I thank you for your suggestions, but hypercausis is now at a level, where noise-cancelling headphones are not a good option anymore. I tried several earplugs, both hollow in the stem, foam etc. but my ears always hurt from them, and my pain is elevated.
       
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    13. Dan Moore

      Dan Moore Member

      Tinnitus Since:
      2000
      Cause of Tinnitus:
      unknown
      have you tried plain cotton balls to muffle the sound?

      I am reading allot on uses of ketamine for a cure or control. Might look into seeing if there is any way to get into that.

      Either way good luck.
       
    14. xyz
      Alienated

      xyz Member

      Location:
      Germany
      Tinnitus Since:
      2006 mild T 2019 T worsening H onset
      Cause of Tinnitus:
      unknown / probably noise induced
      It's the other way around. NC headphones are very good at cancelling out low frequency noise, but not so good for the high frequencies.
       
    15. Exit

      Exit Member Benefactor Hall of Fame

      Tinnitus Since:
      01/2020
      Cause of Tinnitus:
      Noise
      True! But I meant as noise protection. They protect a little against high frequency noise, because they’re plastic clamped to the ear.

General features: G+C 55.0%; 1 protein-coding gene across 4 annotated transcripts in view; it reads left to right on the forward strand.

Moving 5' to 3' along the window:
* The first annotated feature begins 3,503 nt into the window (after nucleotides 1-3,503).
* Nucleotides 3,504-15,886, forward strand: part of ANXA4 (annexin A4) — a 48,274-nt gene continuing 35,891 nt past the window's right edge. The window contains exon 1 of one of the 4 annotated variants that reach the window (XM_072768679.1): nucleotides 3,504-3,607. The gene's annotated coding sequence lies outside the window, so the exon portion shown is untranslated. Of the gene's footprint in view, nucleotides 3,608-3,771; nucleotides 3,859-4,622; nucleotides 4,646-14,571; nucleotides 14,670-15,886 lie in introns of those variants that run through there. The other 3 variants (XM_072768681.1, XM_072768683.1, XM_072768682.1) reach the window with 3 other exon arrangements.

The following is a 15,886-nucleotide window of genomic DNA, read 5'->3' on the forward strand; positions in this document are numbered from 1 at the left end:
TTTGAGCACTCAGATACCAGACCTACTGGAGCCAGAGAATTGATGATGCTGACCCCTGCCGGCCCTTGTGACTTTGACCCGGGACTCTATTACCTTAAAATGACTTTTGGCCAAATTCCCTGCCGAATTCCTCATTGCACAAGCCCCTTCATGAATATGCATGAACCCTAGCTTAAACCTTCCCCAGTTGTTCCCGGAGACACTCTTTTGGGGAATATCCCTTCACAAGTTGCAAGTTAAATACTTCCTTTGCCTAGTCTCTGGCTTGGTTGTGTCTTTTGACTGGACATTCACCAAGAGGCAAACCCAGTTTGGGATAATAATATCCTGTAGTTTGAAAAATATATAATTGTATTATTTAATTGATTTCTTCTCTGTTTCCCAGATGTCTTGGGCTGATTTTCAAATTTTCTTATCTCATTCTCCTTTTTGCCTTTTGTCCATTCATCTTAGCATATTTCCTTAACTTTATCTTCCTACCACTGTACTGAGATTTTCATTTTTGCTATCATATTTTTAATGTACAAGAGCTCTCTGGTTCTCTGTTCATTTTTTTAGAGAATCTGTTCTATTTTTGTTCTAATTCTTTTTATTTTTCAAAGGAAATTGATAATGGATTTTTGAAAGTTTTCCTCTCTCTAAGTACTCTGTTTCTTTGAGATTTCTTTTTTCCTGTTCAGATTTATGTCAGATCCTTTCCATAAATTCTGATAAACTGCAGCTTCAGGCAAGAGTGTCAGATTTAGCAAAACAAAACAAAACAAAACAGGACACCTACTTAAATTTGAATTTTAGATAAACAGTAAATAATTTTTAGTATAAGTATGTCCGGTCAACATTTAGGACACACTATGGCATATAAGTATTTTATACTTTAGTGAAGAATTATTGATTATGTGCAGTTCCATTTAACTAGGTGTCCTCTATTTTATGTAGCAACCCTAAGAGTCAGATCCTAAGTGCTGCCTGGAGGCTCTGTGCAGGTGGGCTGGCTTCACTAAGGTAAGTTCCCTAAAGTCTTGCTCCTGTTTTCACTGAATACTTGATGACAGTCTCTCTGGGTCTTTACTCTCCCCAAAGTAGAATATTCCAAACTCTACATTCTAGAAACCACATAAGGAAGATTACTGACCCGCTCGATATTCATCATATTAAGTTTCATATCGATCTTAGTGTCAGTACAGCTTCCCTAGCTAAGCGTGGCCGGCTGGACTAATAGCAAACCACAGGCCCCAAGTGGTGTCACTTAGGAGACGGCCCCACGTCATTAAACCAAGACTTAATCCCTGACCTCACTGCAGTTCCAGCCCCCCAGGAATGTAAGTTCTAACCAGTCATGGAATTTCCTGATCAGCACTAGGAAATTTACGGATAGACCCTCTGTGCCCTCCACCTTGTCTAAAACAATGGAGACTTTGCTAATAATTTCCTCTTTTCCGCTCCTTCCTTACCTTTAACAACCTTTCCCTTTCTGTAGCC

16. Chris S.

      Chris S. Member

      Location:
      United States
      Tinnitus Since:
      February 2020
      Cause of Tinnitus:
      Exposure to loud sound; Pfizer vaccine
      Guys, I need some advice. I am at the point when I will be returning soon to teach at my college campus and I would like to avoid the loud noises (construction, etc., not to mention the low-flying UPS planes, etc.) that always occur there. Wearing foam plugs (like the 3M 1100) seems an easy solution, but all foam/acoustic, etc. plugs I've tried have an occlusion effect and also seem to contribute to irritating my ear canals (and I have frequent outer ear infections). Traditional earmuffs won't work - call me prissy, if you wish, but I simply can't go around campus, dressed in a suit, and wear X5A Peltor earmuffs. I bought a pair of noise-isolating headphones used in recording studios (Direct Sound Ex-29), but when they arrived, I realized that 1) even though they were touted as having a NRR rating of 29, their actual protection was significantly below - maybe around 20-23 dB, and 2) they cause an awful occlusion effect, even worse than that of the X4A Peltor muffs (the X5A do not have this issue but they are gigantic and unsuitable to wear in social situations). I have another pair of noise-canceling over-the-ear headphones but they also cause an awful occlusion effect and offer very low passive protection (10-12 dB only).

      My question is - does anyone know of earmuffs that look like headphones and offer decent protection, or of very good passive noise-isolating headphones that do not cause much occlusion effect? I would ideally like to reduce the need to wear earplugs. And my college campus IS really noisy - sometimes, in excess of 100 dB from every direction...